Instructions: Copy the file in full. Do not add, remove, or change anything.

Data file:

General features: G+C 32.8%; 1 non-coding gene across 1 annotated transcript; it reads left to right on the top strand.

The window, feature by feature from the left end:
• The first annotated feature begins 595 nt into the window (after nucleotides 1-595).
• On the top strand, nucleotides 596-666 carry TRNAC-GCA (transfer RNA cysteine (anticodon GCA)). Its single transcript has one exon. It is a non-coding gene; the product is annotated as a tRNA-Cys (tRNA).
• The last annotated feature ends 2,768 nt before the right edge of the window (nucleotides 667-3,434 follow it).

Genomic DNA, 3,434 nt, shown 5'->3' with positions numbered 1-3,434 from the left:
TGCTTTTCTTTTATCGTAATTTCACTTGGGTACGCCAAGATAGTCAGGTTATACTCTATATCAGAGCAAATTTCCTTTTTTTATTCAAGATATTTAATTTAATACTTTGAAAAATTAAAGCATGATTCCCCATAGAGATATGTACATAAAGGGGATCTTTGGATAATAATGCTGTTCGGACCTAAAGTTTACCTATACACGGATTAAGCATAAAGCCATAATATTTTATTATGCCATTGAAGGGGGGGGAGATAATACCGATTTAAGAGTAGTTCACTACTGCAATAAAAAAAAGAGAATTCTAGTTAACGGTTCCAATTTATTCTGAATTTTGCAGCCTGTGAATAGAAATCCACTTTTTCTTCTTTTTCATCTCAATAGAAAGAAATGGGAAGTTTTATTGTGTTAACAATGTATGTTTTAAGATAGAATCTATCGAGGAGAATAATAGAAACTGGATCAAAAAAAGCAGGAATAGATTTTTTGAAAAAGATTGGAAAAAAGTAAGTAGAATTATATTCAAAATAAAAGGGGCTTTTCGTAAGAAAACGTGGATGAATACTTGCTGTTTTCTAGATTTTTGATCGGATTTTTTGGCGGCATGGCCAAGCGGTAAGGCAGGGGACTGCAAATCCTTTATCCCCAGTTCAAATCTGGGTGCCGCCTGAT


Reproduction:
General features: G+C 32.8%; 1 non-coding gene across 1 annotated transcript; it reads left to right on the top strand.

The window, feature by feature from the left end:
• The first annotated feature begins 595 nt into the window (after nucleotides 1-595).
• On the top strand, nucleotides 596-666 carry TRNAC-GCA (transfer RNA cysteine (anticodon GCA)). Its single transcript has one exon. It is a non-coding gene; the product is annotated as a tRNA-Cys (tRNA).
• The last annotated feature ends 2,768 nt before the right edge of the window (nucleotides 667-3,434 follow it).

Genomic DNA, 3,434 nt, shown 5'->3' with positions numbered 1-3,434 from the left:
TGCTTTTCTTTTATCGTAATTTCACTTGGGTACGCCAAGATAGTCAGGTTATACTCTATATCAGAGCAAATTTCCTTTTTTTATTCAAGATATTTAATTTAATACTTTGAAAAATTAAAGCATGATTCCCCATAGAGATATGTACATAAAGGGGATCTTTGGATAATAATGCTGTTCGGACCTAAAGTTTACCTATACACGGATTAAGCATAAAGCCATAATATTTTATTATGCCATTGAAGGGGGGGGAGATAATACCGATTTAAGAGTAGTTCACTACTGCAATAAAAAAAAGAGAATTCTAGTTAACGGTTCCAATTTATTCTGAATTTTGCAGCCTGTGAATAGAAATCCACTTTTTCTTCTTTTTCATCTCAATAGAAAGAAATGGGAAGTTTTATTGTGTTAACAATGTATGTTTTAAGATAGAATCTATCGAGGAGAATAATAGAAACTGGATCAAAAAAAGCAGGAATAGATTTTTTGAAAAAGATTGGAAAAAAGTAAGTAGAATTATATTCAAAATAAAAGGGGCTTTTCGTAAGAAAACGTGGATGAATACTTGCTGTTTTCTAGATTTTTGATCGGATTTTTTGGCGGCATGGCCAAGCGGTAAGGCAGGGGACTGCAAATCCTTTATCCCCAGTTCAAATCTGGGTGCCGCCTGAT